Another group of experts swears by infrastructure: These experts say investment in irrigation, power, roads, and telecommunications will multiply jobs, and usher in prosperity. That is true; jobs mushroom when infrastructure improves. However, infrastructure has enormous appetite for capital, and as the resistance to toll roads shows, people are averse to paying the price.

Exports are a third option, exports of goods, of services and of labour too. Obviously, we can exploit our cheap labour to raise our exports. However, that is feasible only when our quality rises to international standards.

Further, though wages are low, our labour productivity is lower still. Hence, exports are not as lucrative as they appear at first sight.

All these remedies follow the supply-side approach. It may be wiser to look at the issue from the demand side too.

For instance, in a recent recruitment exercise for the Railways, there were over 700,000 applications for about 20,000 low level jobs. Such a rush occurred because Indians are desperate for the security that only government jobs guarantee. Unfortunately, the government is already over-staffed and has few openings to offer. Then, how can we satisfy this pathological urge for job security even as industry demands a hire-and-fire policy?

In a population of a billion, the workforce is around 375 million, and currently the growth rate of employment is barely one per cent, or about 4 million new jobs a year, one in 250 of the total population. As we are investing around Rs 4,000 per capita per year, on an average, Rs 10 lakh of investment are being used to create one new job.

On the other hand, we need not merely 4 million but at least 10 million new jobs a year. That is, we should create one fresh job with an investment no more than Rs 4 lakh. Such economy may be realised by reducing transaction costs and delays.

The economy has been growing at 5-6 per cent a year but jobs are increasing at barely one per cent. Evidently, most of the economic growth, and the benefits of investment, have been captured by the already employed leaving little for the fresh entrants.

In particular, the organised sector accounts for 40 per cent of GDP but employs barely 8 per cent of the workforce. In other words, wages in the organised sector are five times those in the unorganised sector, but their employment is not growing at all; it is actually shrinking.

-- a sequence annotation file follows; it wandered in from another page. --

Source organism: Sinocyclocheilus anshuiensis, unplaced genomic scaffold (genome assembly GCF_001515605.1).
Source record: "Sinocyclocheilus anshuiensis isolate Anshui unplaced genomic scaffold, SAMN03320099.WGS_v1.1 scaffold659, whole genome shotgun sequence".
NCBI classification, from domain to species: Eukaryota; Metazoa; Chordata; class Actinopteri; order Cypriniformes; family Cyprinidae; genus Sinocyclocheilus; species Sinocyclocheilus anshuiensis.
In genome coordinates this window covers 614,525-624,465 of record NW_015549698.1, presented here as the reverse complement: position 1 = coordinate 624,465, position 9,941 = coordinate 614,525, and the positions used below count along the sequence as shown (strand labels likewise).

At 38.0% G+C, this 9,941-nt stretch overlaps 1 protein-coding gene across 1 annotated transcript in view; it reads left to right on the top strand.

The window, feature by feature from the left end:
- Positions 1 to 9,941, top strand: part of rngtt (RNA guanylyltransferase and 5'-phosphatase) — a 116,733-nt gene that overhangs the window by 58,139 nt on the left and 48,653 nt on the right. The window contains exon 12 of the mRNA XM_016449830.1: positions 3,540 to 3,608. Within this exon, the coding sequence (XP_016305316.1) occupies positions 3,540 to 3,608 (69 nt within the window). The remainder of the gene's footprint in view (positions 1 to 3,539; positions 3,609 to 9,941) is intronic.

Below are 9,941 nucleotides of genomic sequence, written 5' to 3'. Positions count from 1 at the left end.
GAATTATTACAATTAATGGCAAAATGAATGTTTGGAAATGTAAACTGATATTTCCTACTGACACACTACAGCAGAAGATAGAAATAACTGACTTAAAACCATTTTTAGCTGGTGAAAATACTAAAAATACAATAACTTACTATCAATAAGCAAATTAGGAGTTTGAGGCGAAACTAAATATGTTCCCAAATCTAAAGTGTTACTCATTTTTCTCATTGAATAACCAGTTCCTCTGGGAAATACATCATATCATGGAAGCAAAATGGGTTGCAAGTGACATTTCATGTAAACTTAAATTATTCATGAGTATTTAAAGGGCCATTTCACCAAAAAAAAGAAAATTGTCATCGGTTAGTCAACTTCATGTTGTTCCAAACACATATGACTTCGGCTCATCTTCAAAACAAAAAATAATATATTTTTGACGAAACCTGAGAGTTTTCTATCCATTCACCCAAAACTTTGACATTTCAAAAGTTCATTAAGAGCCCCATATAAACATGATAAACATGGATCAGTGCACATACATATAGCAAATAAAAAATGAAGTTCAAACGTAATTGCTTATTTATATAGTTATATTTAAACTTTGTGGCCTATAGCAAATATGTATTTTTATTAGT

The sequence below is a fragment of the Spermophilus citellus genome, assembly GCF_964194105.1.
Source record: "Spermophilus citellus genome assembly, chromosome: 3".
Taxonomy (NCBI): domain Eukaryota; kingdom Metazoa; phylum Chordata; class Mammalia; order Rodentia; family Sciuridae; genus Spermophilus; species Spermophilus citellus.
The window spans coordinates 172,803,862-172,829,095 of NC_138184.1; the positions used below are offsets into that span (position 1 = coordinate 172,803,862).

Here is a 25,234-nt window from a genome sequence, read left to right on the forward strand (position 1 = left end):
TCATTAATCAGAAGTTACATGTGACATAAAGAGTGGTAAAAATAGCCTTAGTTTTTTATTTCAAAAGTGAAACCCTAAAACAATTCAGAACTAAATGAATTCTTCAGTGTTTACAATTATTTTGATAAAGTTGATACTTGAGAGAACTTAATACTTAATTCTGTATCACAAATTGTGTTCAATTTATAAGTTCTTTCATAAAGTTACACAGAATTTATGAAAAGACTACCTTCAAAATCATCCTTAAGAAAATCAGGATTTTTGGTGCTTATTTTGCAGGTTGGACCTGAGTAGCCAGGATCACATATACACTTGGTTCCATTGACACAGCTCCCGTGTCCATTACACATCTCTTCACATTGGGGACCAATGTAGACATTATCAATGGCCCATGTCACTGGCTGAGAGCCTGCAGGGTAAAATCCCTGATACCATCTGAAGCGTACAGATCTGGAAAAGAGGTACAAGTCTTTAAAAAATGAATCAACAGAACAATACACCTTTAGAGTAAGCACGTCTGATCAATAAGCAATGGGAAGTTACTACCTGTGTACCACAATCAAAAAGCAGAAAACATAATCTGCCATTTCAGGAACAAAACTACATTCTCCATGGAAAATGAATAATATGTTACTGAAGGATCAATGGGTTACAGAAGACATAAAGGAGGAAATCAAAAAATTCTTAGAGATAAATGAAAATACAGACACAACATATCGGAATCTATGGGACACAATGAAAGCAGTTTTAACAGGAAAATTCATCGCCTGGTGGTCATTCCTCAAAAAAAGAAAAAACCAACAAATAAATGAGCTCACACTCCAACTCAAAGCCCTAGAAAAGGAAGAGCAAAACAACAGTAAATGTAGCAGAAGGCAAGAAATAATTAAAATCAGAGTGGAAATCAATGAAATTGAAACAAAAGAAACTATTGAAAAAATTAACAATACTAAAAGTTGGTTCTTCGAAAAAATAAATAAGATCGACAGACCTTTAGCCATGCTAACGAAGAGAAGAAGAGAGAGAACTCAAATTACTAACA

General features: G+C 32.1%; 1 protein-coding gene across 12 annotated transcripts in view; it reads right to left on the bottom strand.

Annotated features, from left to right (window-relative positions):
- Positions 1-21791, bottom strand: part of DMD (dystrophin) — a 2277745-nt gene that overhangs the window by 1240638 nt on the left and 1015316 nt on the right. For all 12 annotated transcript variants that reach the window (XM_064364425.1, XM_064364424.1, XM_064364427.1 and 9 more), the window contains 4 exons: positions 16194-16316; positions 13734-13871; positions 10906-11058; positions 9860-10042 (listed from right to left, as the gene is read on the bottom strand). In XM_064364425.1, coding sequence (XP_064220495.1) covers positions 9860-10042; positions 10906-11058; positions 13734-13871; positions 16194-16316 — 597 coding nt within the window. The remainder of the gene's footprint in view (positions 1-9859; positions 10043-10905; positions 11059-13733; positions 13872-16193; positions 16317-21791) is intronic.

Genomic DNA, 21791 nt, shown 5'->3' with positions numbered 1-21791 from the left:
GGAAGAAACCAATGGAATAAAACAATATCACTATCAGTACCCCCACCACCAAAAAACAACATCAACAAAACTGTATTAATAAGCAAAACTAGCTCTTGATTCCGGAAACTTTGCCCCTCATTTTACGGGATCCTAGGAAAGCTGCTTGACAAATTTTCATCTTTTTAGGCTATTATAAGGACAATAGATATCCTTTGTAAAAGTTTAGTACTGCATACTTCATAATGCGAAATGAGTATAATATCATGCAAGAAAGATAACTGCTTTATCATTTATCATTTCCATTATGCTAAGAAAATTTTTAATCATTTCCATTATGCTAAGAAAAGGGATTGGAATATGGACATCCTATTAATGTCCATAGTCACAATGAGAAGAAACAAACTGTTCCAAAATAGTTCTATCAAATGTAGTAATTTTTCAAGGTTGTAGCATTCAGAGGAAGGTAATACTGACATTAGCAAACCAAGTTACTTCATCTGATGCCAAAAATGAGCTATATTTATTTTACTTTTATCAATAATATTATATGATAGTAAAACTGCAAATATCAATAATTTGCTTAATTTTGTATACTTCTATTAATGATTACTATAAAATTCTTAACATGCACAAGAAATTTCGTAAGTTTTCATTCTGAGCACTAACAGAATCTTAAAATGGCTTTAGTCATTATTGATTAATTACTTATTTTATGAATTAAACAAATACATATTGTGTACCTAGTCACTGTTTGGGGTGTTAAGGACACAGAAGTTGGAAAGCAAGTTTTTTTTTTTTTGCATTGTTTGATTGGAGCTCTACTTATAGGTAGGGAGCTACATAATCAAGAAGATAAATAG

Yet, large corporations that generate next to no employment growth are able to demand credit at rates as low as 6.5 per cent while small firms are charged as high as 15 per cent. Really tiny firms that generate the bulk of employment may not get any credit whatever because they have no collateral to offer.

Development is also badly skewed geographically. The seven North-Eastern States, West Bengal, Bihar and Orissa have barely half the national average of per capita income, and over twice the unemployment rate.

Also, most jobs are being created in the urban areas leading to unmanageable rural-urban migration. It is curious that employment is being created in the most expensive and congested locations such as Mumbai, Bangalore, Delhi and not at all in really cheap ones with wide open spaces.

Basically, we are facing not merely unemployment but growing unemployment. The major causes of increase in unemployment and possible remedies for the same are indicated in the accompanying table.

Few persons appreciate that a person with a steady income of Rs 100,000 a month does not affect the economy as much as a person whose income has increased to Rs 100,000 a month.

The latter person will almost certainly cause inflation, and worsen income distribution too. Yet, the present policy is to tax both those with steady incomes and those with increasing incomes the same way. That is the kind of anomaly the suggestions made here seek to correct.

(To be continued)

(The author is former Director, IIT Madras. Response may be sent to indresan@vsnl.com)